Kurt always thought that if he got famous enough they’d be able to make and market a doll of him with a pull string and a voice-box. When pulled he’d say the six preloaded advice soundbites he used throughout his career. The trouble was it might put him out of business.
He knew he had a limited amount of advice to give. His skill had always been saying the same thing over and over again but in millions of different ways. If you ripped pages out of my books, you could muddle them up, swap between them and the message would still be the same.
“OK, we’ve only got time for one more question. It’s an email question and the sender has asked to stay anonymous. ‘Dear Kurt, I have very low self-esteem, and find myself constantly worrying about my husband cheating on me. I don’t know if it’s my issues that make me suspect him, or if there really is something going on. I don’t know what to do. Should I confront him, or am I my own worst enemy?’
He looked around the studio at the DJ and the producer. Do they know? Are they trying to fuck with me? The studio suddenly seemed hot and a surge of anger ripped through his chest. He tried to calm himself, then realised he was on air, and the silence was stretching out in front of him.
The DJ tried his best to cover, he was waving his hand frantically to get Kurt’s attention. “Sorry if you lost us for a moment there, guys. We seem to be having a few technical difficulties, but we’re back now. The last question was about self-esteem and suspicions of a lover cheating. Any thoughts Kurt?”
Kurt coughed into the mic gently clearing his throat. It felt like he had a splinter lodged down there. “Yes, well. Self-esteem is a tricky thing. The best advice I can give you is: Don’t confront your partner about your suspicions of them cheating. You need confirmation first. At the moment you don’t know if your suspicions are a result of your low-self esteem. The only problem here is your self-esteem issues, the doubts you have are a by-product.
“To bolster your self-esteem you have to find the cause for it being low. You might think it’s your job, your family or your love life, when the truth is only one person can make you feel worthless. You. Nothing can make you feel bad unless you let it.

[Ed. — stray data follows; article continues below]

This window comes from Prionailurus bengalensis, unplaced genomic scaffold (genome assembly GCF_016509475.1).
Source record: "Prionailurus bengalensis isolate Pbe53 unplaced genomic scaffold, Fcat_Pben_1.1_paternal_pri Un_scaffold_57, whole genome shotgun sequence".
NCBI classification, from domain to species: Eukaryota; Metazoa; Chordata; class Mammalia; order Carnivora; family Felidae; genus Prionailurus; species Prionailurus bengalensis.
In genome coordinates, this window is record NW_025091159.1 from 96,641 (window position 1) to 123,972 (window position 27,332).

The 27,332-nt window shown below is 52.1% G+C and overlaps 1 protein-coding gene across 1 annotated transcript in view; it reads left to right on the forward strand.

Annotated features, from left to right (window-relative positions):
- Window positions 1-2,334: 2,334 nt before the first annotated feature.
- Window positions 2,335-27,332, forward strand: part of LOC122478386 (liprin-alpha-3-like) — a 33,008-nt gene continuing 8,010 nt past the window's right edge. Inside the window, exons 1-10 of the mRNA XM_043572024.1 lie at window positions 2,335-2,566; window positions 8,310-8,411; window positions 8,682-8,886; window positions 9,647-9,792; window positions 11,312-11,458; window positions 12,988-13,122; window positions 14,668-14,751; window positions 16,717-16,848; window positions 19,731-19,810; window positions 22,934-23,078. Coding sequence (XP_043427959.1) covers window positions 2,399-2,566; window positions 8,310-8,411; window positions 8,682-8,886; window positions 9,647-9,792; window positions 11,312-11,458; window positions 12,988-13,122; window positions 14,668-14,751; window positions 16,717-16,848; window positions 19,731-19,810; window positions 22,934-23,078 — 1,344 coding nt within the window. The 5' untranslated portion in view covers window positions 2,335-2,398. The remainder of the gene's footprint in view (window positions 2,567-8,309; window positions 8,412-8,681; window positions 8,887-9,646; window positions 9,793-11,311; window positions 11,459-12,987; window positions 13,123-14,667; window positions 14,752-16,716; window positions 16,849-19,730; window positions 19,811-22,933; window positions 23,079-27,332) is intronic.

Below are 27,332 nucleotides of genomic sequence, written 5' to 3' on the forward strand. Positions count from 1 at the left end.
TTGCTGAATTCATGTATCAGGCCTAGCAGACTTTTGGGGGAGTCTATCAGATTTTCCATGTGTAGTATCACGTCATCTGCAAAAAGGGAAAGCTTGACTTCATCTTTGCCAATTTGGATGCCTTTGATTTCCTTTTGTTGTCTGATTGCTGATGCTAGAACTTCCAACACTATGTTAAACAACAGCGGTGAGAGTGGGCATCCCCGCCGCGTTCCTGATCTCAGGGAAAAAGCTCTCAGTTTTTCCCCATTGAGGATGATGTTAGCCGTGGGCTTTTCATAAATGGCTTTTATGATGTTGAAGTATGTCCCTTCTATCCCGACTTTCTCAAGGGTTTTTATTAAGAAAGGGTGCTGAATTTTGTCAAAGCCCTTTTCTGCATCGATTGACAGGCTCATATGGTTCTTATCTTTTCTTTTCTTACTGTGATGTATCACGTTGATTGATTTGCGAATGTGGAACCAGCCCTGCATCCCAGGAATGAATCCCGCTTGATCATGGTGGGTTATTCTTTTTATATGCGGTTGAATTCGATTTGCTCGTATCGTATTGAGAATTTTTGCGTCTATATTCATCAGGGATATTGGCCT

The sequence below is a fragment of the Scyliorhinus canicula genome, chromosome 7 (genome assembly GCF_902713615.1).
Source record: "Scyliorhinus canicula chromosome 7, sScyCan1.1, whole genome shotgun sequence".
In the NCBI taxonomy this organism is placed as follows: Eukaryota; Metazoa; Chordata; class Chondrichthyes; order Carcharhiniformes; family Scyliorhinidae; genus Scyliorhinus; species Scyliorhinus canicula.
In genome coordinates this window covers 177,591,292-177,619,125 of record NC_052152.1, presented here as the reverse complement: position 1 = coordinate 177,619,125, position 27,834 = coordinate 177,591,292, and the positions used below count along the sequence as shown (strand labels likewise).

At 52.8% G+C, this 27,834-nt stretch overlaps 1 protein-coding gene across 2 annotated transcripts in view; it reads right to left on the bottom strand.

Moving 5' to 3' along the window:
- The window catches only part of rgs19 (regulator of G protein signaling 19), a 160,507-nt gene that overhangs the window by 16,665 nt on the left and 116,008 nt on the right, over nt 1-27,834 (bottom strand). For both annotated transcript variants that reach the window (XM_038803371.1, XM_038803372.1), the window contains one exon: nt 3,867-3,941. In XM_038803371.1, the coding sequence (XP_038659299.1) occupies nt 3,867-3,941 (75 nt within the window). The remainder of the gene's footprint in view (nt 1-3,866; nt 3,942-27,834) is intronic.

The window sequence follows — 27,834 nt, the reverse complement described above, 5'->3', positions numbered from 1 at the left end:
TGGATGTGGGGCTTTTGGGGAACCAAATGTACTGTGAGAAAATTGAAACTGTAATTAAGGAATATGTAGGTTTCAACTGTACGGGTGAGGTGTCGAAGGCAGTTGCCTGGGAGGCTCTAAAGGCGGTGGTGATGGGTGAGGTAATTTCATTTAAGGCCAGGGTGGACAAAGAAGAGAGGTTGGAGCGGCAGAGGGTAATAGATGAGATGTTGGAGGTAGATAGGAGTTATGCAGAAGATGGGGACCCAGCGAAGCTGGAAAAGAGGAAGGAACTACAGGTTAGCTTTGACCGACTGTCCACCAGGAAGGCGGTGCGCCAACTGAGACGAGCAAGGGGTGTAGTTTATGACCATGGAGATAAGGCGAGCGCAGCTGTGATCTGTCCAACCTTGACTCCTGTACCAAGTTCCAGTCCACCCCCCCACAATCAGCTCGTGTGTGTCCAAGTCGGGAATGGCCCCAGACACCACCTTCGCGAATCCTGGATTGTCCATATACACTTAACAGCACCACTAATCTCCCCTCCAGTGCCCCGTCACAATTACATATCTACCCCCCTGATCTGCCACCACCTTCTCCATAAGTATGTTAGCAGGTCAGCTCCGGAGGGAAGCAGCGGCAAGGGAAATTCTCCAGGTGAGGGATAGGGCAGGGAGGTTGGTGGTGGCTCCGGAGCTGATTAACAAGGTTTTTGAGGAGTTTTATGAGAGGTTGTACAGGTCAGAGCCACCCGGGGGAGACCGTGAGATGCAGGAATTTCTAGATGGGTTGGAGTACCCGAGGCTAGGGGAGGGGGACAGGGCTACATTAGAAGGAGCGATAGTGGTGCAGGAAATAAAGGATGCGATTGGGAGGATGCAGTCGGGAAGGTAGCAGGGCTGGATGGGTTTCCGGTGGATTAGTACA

“You have to learn how to love yourself. When you do something positive, reward yourself. Learn to appreciate what you do on a day to day basis no matter how small. You are alive, you matter. No matter what you think, you are worth something because you exist. Who is the judge of your self-worth? You. Only you can make yourself feel bad, which means only you can make yourself feel better.
“I hope that helps you, anonymous.”
With that Kurt immediately removed his headphones and left the studio without looking back at the DJ or his producer. He went straight into the bathroom and splashed water on his face.
Keep it together. They don’t know anything. I’m being paranoid. I need to get out of here; find a drink. It’ll calm my nerves.
The anger was still there after the initial shock at the mention of ‘adultery’.
He came back out into the office outside the studio. The producer was waiting for him. She was a small, mousy woman. “Everything alright Kurt? Is there a problem?”
“Yes there is a problem. I don’t care if you think what I do is a crock of shit. But it doesn’t give you the right to turn my segment of the show into ‘Jeremy-bloody-Kyle.’” By the end he was shouting into her face.
She cowered away from him. The DJ behind the sound proof glass turned his head noticing the aggressive body language. “I don’t know what you mean?” She said in a squeak.
“That last question. That thing about cheating spouses. That sort of issue has no place on this show. It cheapens what I do, and cheapens me by having to answer it.”
The producer looked as though she was about to cry. “I’m sorry Kurt. I didn’t mean…”
“I don’t give a shit what you meant.” He burst through the doors on his way out startling the people in the corridor. Time to find that drink.
The producer watched him go wiping her eyes and shaking.